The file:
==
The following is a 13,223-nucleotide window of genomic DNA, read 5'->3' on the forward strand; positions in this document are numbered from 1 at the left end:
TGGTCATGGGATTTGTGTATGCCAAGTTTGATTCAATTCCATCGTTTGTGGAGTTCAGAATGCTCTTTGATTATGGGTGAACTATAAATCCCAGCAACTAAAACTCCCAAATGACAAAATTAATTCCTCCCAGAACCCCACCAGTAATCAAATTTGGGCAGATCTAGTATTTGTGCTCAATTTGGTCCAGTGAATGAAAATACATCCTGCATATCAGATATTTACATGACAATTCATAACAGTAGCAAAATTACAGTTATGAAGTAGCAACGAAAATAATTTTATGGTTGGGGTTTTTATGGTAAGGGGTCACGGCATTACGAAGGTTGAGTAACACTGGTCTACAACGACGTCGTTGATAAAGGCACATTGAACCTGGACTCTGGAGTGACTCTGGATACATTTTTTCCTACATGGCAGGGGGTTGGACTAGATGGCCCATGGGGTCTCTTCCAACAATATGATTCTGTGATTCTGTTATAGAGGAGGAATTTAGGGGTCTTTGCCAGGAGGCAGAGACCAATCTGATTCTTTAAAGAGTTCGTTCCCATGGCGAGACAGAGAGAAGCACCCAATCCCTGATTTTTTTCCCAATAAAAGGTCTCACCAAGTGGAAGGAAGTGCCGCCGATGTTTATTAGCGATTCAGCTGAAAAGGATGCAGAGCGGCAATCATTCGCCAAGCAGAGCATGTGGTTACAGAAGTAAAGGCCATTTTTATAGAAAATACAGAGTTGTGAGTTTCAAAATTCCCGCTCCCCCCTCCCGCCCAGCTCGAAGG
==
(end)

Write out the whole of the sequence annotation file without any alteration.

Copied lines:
The following is a 13,223-nucleotide window of genomic DNA, read 5'->3' on the forward strand; positions in this document are numbered from 1 at the left end:
TGGTCATGGGATTTGTGTATGCCAAGTTTGATTCAATTCCATCGTTTGTGGAGTTCAGAATGCTCTTTGATTATGGGTGAACTATAAATCCCAGCAACTAAAACTCCCAAATGACAAAATTAATTCCTCCCAGAACCCCACCAGTAATCAAATTTGGGCAGATCTAGTATTTGTGCTCAATTTGGTCCAGTGAATGAAAATACATCCTGCATATCAGATATTTACATGACAATTCATAACAGTAGCAAAATTACAGTTATGAAGTAGCAACGAAAATAATTTTATGGTTGGGGTTTTTATGGTAAGGGGTCACGGCATTACGAAGGTTGAGTAACACTGGTCTACAACGACGTCGTTGATAAAGGCACATTGAACCTGGACTCTGGAGTGACTCTGGATACATTTTTTCCTACATGGCAGGGGGTTGGACTAGATGGCCCATGGGGTCTCTTCCAACAATATGATTCTGTGATTCTGTTATAGAGGAGGAATTTAGGGGTCTTTGCCAGGAGGCAGAGACCAATCTGATTCTTTAAAGAGTTCGTTCCCATGGCGAGACAGAGAGAAGCACCCAATCCCTGATTTTTTTCCCAATAAAAGGTCTCACCAAGTGGAAGGAAGTGCCGCCGATGTTTATTAGCGATTCAGCTGAAAAGGATGCAGAGCGGCAATCATTCGCCAAGCAGAGCATGTGGTTACAGAAGTAAAGGCCATTTTTATAGAAAATACAGAGTTGTGAGTTTCAAAATTCCCGCTCCCCCCTCCCGCCCAGCTCGAAGG